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Harvesters—The Community Food Network announces the release of Map the Meal Gap 2019, the latest report by Feeding America® on food insecurity and the cost of food at both the county and congressional district level. It is the only study that provides food insecurity data at the local level.
Map the Meal Gap 2019 reveals food insecurity exists in every county in Harvesters’ service area. It also shows children are more likely to be food insecure, with the child food insecurity rate at 17 percent compared to 13.3 percenter for the overall population for Harvesters’ service area.
“There isn’t a single state or county in America free from child hunger, and it is within our collective power to change that and ensure that today’s children are tomorrow’s leaders,” said Claire Babineaux-Fontenot, chief executive officer of Feeding America. “The Feeding America nationwide network of food banks is investing in our nation’s future by helping to provide over 146 million meals to children every year. Still, Map the Meal Gap highlights that more must be done. Together food banks, corporations, policymakers, donors, volunteers and advocates can solve hunger.”
“I encourage everyone to visit the website, map.feedingamerica.org to find out what hunger looks like in their community and get involved to be part of the solution,” Babineaux-Fontenot continued. “One way is to tell Congress to invest in kids during Child Nutrition Reauthorization legislation and increase access to food for kids during the summer. Your voice matters and we can make a difference.”
Overall food insecurity in Harvesters’ Kansas service area counties ranges from a low of 9.7 percent of the population in Wabaunsee County, Kan. up to 17.5 percent in Riley County, Kan. Overall food insecurity in Harvesters’ Missouri service area counties ranges from a low of 10.7 percent of the population in Cass County, Mo. up to 16.2 percent in Jackson County, Mo.
The analysis also finds that 40.6 percent of residents in Harvesters’ service area who are food insecure are likely ineligible for federal nutrition assistance under current program requirements. This means that many households must rely even more on charitable food assistance from the more than 760 network partner agencies of Harvesters.
“It is disheartening to realize that thousands of children, seniors and hardworking, low-income adults in Kansas and Missouri continue to find it difficult to feed themselves and their families at the same time that our economy is showing many signs of improvement, including a substantial decline in the number of people who are unemployed,” said Valerie Nicholson-Watson, President and CEO of Harvesters. “This annual study by Feeding America underscores the importance of charitable food assistance programs provided by Harvesters and its network of partner agencies, as well as the need for strong federal nutrition programs.”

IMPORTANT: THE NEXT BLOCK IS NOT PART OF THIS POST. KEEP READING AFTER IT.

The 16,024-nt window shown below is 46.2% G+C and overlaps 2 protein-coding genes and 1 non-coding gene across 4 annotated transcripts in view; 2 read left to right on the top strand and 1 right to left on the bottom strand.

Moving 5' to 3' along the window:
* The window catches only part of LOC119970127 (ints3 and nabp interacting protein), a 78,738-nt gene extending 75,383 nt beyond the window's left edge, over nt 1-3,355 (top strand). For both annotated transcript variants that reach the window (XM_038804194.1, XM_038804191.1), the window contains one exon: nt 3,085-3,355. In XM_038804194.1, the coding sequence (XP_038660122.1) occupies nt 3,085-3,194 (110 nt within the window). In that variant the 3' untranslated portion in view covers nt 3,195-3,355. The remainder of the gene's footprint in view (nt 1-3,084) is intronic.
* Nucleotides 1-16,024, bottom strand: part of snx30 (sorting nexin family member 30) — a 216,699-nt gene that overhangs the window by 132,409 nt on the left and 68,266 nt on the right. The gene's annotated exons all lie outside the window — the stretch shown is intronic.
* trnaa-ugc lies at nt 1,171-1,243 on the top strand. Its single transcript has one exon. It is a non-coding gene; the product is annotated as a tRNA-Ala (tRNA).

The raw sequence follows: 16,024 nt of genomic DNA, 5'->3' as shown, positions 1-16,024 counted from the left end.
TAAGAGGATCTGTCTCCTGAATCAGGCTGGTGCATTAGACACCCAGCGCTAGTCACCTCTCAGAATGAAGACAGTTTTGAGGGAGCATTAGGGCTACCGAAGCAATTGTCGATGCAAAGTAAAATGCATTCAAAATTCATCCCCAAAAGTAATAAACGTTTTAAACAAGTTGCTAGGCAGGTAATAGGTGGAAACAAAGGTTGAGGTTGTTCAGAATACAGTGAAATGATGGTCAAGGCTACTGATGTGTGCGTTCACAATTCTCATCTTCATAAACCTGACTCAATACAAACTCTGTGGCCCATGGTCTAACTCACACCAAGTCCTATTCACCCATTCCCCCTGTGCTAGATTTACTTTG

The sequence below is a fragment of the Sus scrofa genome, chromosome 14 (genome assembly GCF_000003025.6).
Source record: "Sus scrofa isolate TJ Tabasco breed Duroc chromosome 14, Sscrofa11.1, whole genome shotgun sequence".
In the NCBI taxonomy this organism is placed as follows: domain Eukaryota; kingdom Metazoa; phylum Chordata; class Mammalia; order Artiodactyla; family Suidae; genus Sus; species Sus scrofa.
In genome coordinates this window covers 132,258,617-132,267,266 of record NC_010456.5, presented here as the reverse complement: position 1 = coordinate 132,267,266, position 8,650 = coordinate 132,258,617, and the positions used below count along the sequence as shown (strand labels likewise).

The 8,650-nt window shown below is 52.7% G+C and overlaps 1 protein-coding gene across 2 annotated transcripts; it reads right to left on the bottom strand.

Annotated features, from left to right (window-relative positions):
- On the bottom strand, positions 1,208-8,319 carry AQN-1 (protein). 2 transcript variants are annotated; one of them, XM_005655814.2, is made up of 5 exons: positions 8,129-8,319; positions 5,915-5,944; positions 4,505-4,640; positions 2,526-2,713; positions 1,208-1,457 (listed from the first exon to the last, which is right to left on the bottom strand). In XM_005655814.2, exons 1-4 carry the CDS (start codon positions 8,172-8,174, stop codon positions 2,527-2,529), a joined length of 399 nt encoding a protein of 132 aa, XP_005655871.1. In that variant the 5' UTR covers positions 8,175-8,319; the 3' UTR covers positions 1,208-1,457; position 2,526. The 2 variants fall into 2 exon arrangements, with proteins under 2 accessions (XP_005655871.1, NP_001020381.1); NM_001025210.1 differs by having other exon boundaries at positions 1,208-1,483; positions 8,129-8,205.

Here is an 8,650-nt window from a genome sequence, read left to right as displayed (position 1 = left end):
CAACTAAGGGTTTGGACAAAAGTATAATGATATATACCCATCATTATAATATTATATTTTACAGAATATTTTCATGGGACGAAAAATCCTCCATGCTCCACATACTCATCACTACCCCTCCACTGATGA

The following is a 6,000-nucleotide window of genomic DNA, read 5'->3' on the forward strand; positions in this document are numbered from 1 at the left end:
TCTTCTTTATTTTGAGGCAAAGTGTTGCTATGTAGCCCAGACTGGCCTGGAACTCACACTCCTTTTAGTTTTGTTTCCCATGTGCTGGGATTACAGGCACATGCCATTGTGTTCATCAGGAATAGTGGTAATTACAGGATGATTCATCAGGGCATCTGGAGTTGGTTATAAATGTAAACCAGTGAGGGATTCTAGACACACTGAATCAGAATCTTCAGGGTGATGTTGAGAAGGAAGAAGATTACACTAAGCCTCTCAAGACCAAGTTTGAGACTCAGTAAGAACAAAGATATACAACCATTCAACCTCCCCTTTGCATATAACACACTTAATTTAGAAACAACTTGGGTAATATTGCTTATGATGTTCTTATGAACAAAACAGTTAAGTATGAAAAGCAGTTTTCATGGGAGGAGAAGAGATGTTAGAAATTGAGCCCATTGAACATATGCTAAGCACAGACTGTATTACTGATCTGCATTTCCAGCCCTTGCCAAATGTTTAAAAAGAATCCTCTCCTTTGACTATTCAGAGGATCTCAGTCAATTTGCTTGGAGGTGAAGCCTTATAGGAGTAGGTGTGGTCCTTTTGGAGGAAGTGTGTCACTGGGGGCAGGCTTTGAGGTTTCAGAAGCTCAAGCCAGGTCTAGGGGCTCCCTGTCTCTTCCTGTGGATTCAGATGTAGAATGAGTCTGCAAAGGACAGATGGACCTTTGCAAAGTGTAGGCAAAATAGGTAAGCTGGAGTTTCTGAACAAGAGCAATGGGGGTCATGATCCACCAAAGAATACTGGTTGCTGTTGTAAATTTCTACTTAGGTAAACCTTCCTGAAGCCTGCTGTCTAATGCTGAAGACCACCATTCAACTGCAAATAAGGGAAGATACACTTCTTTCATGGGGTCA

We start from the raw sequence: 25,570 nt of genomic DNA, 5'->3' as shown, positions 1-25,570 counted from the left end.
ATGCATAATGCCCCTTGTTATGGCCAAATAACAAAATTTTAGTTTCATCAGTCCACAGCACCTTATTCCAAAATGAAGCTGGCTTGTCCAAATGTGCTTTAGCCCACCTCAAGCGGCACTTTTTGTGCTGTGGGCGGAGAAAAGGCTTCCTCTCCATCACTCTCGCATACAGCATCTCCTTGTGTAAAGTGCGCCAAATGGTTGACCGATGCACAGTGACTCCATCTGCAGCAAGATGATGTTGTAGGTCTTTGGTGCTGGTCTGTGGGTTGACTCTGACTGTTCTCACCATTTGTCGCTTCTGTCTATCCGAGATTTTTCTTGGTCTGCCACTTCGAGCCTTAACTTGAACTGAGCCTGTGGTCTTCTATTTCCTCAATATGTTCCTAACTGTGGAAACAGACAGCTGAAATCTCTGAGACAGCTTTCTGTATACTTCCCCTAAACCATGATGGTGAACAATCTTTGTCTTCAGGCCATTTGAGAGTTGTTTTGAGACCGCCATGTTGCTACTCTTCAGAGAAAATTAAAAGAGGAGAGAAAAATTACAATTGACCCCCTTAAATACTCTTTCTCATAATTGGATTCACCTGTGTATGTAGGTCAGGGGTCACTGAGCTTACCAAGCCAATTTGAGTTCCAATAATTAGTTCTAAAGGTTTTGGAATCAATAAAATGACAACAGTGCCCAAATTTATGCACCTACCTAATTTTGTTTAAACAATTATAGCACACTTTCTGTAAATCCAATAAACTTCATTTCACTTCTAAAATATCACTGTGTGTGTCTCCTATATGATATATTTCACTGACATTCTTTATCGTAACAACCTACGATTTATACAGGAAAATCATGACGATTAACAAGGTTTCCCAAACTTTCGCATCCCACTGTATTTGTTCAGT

Harvesters serves a 26-county area of northwestern Missouri and northeastern Kansas, and provides food and related household products to more than 760 not-for-profit agencies including emergency food pantries, community kitchens, shelters and others. Agencies in Harvesters’ network provide food assistance to as many as 141,500 different people each month.
Map the Meal Gap 2019 uses data from the U.S. Department of Agriculture, U.S. Census Bureau, U.S. Bureau of Labor Statistics and food price data and analysis provided by Nielsen, a global provider of information and insights. The study is supported by The Howard G. Buffett Foundation, Conagra Brands Foundation and Nielsen.
Key local findings:
Across the 26-counties Harvesters’ serves, 1 in 8, or 341,080 people are food insecure, which means they may have a meal today, but do not know if their family will have food tomorrow.
The new data shows hunger continues to be a problem in every county Harvesters serves, and that hungry people can be found everywhere – in rural, suburban and urban communities.
Hunger rates are higher for children (17 percent versus 13.3 percent for general population).
The study’s findings underscore the extent of need that remains in communities in Harvesters’ service area and across the U.S., despite national measures from the USDA that indicate overall improvement.
Dr. Craig Gundersen, Professor of Agricultural and Consumer Economics at the University of Illinois, Executive Director of the National Soybean Research Laboratory and a member of Feeding America’s Technical Advisory Group is the lead researcher of Map the Meal Gap 2019.
This is the ninth consecutive year that Feeding America has conducted the Map the Meal Gap study.
The Map the Meal Gap 2019 interactive map allows policymakers, state agencies, corporate partners, food banks and advocates to develop integrated strategies to fight hunger on a community level.
A summary of the findings, an interactive map of the United States, and the full report are available at map.feedingamerica.org.